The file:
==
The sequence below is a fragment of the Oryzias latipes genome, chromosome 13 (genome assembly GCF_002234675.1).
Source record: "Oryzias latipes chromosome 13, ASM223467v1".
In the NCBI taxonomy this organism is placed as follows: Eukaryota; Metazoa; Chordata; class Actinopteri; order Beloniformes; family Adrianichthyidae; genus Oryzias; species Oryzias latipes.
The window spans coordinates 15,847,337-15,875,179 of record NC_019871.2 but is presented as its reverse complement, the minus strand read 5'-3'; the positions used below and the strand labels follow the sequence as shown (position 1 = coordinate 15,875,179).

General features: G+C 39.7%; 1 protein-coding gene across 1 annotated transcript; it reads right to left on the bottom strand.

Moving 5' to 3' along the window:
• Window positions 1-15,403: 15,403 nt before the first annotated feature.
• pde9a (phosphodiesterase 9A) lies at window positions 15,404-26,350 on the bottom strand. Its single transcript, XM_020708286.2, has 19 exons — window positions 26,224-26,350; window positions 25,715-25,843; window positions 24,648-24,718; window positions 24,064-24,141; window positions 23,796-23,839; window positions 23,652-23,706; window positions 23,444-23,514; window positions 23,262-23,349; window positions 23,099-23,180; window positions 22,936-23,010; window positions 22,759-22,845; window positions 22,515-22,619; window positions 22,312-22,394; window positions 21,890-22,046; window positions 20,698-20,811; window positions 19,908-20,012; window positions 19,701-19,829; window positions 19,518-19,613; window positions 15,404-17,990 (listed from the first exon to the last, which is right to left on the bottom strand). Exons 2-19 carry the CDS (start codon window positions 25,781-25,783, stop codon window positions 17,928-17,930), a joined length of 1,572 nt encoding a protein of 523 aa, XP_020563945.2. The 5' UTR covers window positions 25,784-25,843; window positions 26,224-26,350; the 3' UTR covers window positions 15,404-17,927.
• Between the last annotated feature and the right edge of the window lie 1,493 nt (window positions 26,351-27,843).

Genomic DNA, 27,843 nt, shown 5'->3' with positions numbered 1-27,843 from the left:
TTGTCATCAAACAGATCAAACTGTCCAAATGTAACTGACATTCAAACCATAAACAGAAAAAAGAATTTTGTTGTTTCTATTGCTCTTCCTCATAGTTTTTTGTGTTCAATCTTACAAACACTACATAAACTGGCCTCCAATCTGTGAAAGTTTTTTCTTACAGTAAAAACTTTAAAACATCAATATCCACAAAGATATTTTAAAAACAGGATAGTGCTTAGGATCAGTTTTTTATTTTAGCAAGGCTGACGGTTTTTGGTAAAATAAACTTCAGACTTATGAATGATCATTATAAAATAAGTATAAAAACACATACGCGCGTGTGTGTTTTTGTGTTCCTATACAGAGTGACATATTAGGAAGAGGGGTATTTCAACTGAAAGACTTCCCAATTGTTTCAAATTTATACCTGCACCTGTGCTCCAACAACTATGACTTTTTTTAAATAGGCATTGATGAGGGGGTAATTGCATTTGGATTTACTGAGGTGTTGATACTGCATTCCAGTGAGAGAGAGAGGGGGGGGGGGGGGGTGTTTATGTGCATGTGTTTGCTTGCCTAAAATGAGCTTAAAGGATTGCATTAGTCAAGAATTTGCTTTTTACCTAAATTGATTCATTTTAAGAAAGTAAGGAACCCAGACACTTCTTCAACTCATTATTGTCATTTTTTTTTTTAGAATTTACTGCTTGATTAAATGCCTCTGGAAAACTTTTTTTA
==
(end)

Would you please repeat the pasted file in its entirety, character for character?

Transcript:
The sequence below is a fragment of the Oryzias latipes genome, chromosome 13 (genome assembly GCF_002234675.1).
Source record: "Oryzias latipes chromosome 13, ASM223467v1".
In the NCBI taxonomy this organism is placed as follows: Eukaryota; Metazoa; Chordata; class Actinopteri; order Beloniformes; family Adrianichthyidae; genus Oryzias; species Oryzias latipes.
The window spans coordinates 15,847,337-15,875,179 of record NC_019871.2 but is presented as its reverse complement, the minus strand read 5'-3'; the positions used below and the strand labels follow the sequence as shown (position 1 = coordinate 15,875,179).

General features: G+C 39.7%; 1 protein-coding gene across 1 annotated transcript; it reads right to left on the bottom strand.

Moving 5' to 3' along the window:
• Window positions 1-15,403: 15,403 nt before the first annotated feature.
• pde9a (phosphodiesterase 9A) lies at window positions 15,404-26,350 on the bottom strand. Its single transcript, XM_020708286.2, has 19 exons — window positions 26,224-26,350; window positions 25,715-25,843; window positions 24,648-24,718; window positions 24,064-24,141; window positions 23,796-23,839; window positions 23,652-23,706; window positions 23,444-23,514; window positions 23,262-23,349; window positions 23,099-23,180; window positions 22,936-23,010; window positions 22,759-22,845; window positions 22,515-22,619; window positions 22,312-22,394; window positions 21,890-22,046; window positions 20,698-20,811; window positions 19,908-20,012; window positions 19,701-19,829; window positions 19,518-19,613; window positions 15,404-17,990 (listed from the first exon to the last, which is right to left on the bottom strand). Exons 2-19 carry the CDS (start codon window positions 25,781-25,783, stop codon window positions 17,928-17,930), a joined length of 1,572 nt encoding a protein of 523 aa, XP_020563945.2. The 5' UTR covers window positions 25,784-25,843; window positions 26,224-26,350; the 3' UTR covers window positions 15,404-17,927.
• Between the last annotated feature and the right edge of the window lie 1,493 nt (window positions 26,351-27,843).

Genomic DNA, 27,843 nt, shown 5'->3' with positions numbered 1-27,843 from the left:
TTGTCATCAAACAGATCAAACTGTCCAAATGTAACTGACATTCAAACCATAAACAGAAAAAAGAATTTTGTTGTTTCTATTGCTCTTCCTCATAGTTTTTTGTGTTCAATCTTACAAACACTACATAAACTGGCCTCCAATCTGTGAAAGTTTTTTCTTACAGTAAAAACTTTAAAACATCAATATCCACAAAGATATTTTAAAAACAGGATAGTGCTTAGGATCAGTTTTTTATTTTAGCAAGGCTGACGGTTTTTGGTAAAATAAACTTCAGACTTATGAATGATCATTATAAAATAAGTATAAAAACACATACGCGCGTGTGTGTTTTTGTGTTCCTATACAGAGTGACATATTAGGAAGAGGGGTATTTCAACTGAAAGACTTCCCAATTGTTTCAAATTTATACCTGCACCTGTGCTCCAACAACTATGACTTTTTTTAAATAGGCATTGATGAGGGGGTAATTGCATTTGGATTTACTGAGGTGTTGATACTGCATTCCAGTGAGAGAGAGAGGGGGGGGGGGGGGGTGTTTATGTGCATGTGTTTGCTTGCCTAAAATGAGCTTAAAGGATTGCATTAGTCAAGAATTTGCTTTTTACCTAAATTGATTCATTTTAAGAAAGTAAGGAACCCAGACACTTCTTCAACTCATTATTGTCATTTTTTTTTTTAGAATTTACTGCTTGATTAAATGCCTCTGGAAAACTTTTTTTA